The information offered in this post is for emergency situations, where such life-saving efforts are necessary.
When WES is contacted about a potentially abandoned infant, our Call-Takers ask the "finder" a series of questions to determine the species and its condition.
First, we'll ask if it appears injured. Next, we'll try to figure out how long it's been without its mom, so we can better advise the caller on what to do.
Like human infants, baby mammals will cry when they are hungry or in distress. Crying, though, can draw the attention of a predator. Adult animals instinctively know to keep quiet - they know it would give away their location. For example, unlike this entrapped baby raccoon, HERE, calling out for help, an adult raccoon in the same predicament would remain silent.
An uninjured infant found crying, then, can indicate it's been separated from its mother, long enough to be cold and hungry. It's not uncommon to find orphaned mammals out in the open, using their last bit of strength to search for their mother.
A baby's body posture and mobility is also a good indicator of its condition. If a baby mammal is found outside its nest, quiet, and curled up in a fetal position, it's probably suffering from hypothermia and requires warmth, immediately.
Supplemental heat can be provided using basic household items. As a rule, confined animals must be given enough room to get away from the heat source as needed.
Heating Pad. A cloth-covered heating pad is an excellent way to provide warmth at a controlled temperature. Set on High, to start - just to get the pad heated up, the unit should be turned down until the surface is warm to the touch, not hot.
If the pad is set underneath a cardboard box or container, though, it might need to be set higher for the heat to transfer through the material.
Typically, heating pads are placed under or around a portion of a container. See photo.
Hot Water Bottle. A glass or plastic bottle filled with hot water and, importantly, wrapped with a lightweight towel, can provide warmth, but only temporarily. After about 30 minutes the water will cool and start to draw warmth away from the animal.
Microwaved Dry Rice. Dry rice - no water added, can be heated in a microwave until it's hot to the touch. The rice can then be poured into a fabric sack - like a sock or pillow case, or another type of container. Heated rice can give off heat for up to an hour, and, once cooled, it won't draw heat away from the baby.
Hot Wash Cloth. A hot washcloth placed in a heavy duty plastic bag and covered with a lightweight towel will provide warmth for about 25 minutes. Like the dry rice, the cloth in the bag can be shaped to fit under or around an animal, as needed.
Hot Stones. In primitive situations, dense stones can be heated and wrapped with towels to provide warmth for up to an hour.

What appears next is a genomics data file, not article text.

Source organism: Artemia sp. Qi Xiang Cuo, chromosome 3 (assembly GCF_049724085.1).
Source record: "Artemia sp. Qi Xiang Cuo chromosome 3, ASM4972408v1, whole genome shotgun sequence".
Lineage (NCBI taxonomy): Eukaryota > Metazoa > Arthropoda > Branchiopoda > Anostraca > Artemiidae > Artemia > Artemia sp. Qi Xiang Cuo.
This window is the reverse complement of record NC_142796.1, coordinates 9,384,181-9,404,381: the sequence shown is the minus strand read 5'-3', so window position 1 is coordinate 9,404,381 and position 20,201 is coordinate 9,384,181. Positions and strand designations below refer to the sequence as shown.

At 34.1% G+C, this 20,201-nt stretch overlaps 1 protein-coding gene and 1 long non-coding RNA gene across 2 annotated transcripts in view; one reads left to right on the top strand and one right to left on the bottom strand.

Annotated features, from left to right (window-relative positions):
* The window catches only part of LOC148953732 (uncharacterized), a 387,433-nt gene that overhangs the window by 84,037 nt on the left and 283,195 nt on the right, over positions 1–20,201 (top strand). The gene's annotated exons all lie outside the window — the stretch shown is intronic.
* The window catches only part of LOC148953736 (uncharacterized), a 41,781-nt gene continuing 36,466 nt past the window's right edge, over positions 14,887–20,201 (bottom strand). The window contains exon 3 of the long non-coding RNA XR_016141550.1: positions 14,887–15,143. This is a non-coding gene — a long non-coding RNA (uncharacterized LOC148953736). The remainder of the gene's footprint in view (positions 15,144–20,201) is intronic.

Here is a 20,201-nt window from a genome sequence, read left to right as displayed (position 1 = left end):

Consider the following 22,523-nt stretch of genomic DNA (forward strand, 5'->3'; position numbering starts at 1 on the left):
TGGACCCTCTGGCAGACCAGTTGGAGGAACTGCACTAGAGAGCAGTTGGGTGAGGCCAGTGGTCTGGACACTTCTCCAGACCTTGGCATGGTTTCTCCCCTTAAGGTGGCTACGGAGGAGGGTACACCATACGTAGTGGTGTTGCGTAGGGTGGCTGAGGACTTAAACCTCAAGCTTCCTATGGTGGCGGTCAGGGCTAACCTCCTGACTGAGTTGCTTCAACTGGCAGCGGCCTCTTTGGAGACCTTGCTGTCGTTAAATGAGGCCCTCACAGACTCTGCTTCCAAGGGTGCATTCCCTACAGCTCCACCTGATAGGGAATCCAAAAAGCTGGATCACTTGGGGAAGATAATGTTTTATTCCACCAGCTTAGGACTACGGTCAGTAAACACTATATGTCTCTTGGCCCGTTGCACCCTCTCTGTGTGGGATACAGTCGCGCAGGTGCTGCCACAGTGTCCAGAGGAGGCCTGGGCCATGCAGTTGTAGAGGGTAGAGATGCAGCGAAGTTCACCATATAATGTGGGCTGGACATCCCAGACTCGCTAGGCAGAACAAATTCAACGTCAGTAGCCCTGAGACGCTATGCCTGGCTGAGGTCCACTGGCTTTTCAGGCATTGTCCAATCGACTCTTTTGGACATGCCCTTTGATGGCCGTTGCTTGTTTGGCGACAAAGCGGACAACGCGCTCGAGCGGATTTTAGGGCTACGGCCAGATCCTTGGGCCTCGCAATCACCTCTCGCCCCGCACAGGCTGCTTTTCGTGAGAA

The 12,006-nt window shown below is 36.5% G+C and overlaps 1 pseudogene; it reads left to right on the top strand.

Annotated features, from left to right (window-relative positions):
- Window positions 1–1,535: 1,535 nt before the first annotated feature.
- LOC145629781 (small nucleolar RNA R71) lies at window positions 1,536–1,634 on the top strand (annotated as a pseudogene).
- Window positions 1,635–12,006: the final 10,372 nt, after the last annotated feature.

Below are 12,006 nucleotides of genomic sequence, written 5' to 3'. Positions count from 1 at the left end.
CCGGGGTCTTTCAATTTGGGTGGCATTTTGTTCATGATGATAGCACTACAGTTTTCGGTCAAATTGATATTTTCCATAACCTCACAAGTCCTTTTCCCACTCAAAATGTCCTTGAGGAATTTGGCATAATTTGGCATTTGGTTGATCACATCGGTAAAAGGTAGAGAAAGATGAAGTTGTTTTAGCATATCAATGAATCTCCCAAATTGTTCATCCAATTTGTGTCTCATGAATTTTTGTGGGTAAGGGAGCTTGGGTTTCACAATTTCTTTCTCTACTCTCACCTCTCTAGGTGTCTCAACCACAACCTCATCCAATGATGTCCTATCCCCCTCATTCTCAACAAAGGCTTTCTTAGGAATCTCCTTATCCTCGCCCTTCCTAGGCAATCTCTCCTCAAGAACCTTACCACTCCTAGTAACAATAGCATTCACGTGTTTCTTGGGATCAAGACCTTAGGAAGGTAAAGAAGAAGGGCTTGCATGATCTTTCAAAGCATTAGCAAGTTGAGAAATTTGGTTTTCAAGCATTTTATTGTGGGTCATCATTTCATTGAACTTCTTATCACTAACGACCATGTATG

Providing warmth is a critical step in saving the life of baby animal. Hydration must also be considered.
The skin of a dehydrated mammal will 'tent' when pinched - the skin will be slow to flatten. While dehydration can be a life-threatening condition in young ones, administering fluids is not for the inexperienced - it's very, very easy to make a fatal mistake.
As a general rule, an animal should be warm before it's given fluids, and the animal must be well-hydrated before given solid food or formula.
When babies are admitted into a wildlife hospital for treatment, their first couple of feedings are usually a rehydrating solution, followed by a slow introduction of formula.
Oral fluids are typically administered through a small syringe or pipette, where the amount can be slowly and smoothly delivered. Lactated ringers, Normisol or Pedialyte are preferred, but in an emergency situation a basic oral rehydration solution can be made by dissolving 1 Tsp of sugar and a 1/4 Tsp of salt in a cup of warm filtered water.
Another thing rescuers must consider is, if the infant is so young that the eyelids haven't opened, the baby will need to be stimulated to urinate and defecate. A cotton ball or soft tissue, dampened with warm water, can be used to mimic the tongue of the mother. She would gently lick the genital area until her baby relieves itself.
In some cases, however, baby mammals just need to be left alone. Deer and rabbits tend to leave their young for hours at a time. Fawns that are found lying, curled up, head down (like the one pictured) - is a good sign. On the contrary, a newborn fawn that is ambling around, crying continuously, may need help.
These and other tips on rescuing wildlife can be found in the recently published book, Wildlife Emergency Response, A Guide For First Responders by Rebecca Dmytryk, available HERE.